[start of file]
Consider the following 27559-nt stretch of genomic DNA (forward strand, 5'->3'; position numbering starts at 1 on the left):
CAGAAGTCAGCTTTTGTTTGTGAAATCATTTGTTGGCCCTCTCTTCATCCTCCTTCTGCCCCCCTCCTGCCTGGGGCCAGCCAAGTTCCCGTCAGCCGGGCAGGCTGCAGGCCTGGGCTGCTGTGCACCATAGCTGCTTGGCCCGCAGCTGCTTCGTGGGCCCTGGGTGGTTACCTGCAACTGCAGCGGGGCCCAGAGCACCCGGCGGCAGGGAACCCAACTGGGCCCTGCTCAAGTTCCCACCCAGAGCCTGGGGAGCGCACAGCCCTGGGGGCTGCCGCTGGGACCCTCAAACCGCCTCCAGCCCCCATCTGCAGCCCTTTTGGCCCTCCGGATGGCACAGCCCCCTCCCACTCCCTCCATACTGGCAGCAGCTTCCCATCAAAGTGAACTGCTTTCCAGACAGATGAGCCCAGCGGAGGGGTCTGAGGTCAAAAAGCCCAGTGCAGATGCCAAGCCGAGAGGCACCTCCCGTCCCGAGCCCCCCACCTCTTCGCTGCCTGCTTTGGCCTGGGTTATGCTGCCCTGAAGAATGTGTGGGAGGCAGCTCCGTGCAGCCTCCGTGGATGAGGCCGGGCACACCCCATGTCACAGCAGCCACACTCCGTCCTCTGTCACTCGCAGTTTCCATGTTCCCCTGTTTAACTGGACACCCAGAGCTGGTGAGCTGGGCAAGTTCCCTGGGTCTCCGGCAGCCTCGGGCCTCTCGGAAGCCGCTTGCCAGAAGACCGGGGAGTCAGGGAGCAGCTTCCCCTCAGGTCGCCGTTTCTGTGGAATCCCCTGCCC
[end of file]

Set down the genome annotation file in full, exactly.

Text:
Consider the following 27559-nt stretch of genomic DNA (forward strand, 5'->3'; position numbering starts at 1 on the left):
CAGAAGTCAGCTTTTGTTTGTGAAATCATTTGTTGGCCCTCTCTTCATCCTCCTTCTGCCCCCCTCCTGCCTGGGGCCAGCCAAGTTCCCGTCAGCCGGGCAGGCTGCAGGCCTGGGCTGCTGTGCACCATAGCTGCTTGGCCCGCAGCTGCTTCGTGGGCCCTGGGTGGTTACCTGCAACTGCAGCGGGGCCCAGAGCACCCGGCGGCAGGGAACCCAACTGGGCCCTGCTCAAGTTCCCACCCAGAGCCTGGGGAGCGCACAGCCCTGGGGGCTGCCGCTGGGACCCTCAAACCGCCTCCAGCCCCCATCTGCAGCCCTTTTGGCCCTCCGGATGGCACAGCCCCCTCCCACTCCCTCCATACTGGCAGCAGCTTCCCATCAAAGTGAACTGCTTTCCAGACAGATGAGCCCAGCGGAGGGGTCTGAGGTCAAAAAGCCCAGTGCAGATGCCAAGCCGAGAGGCACCTCCCGTCCCGAGCCCCCCACCTCTTCGCTGCCTGCTTTGGCCTGGGTTATGCTGCCCTGAAGAATGTGTGGGAGGCAGCTCCGTGCAGCCTCCGTGGATGAGGCCGGGCACACCCCATGTCACAGCAGCCACACTCCGTCCTCTGTCACTCGCAGTTTCCATGTTCCCCTGTTTAACTGGACACCCAGAGCTGGTGAGCTGGGCAAGTTCCCTGGGTCTCCGGCAGCCTCGGGCCTCTCGGAAGCCGCTTGCCAGAAGACCGGGGAGTCAGGGAGCAGCTTCCCCTCAGGTCGCCGTTTCTGTGGAATCCCCTGCCC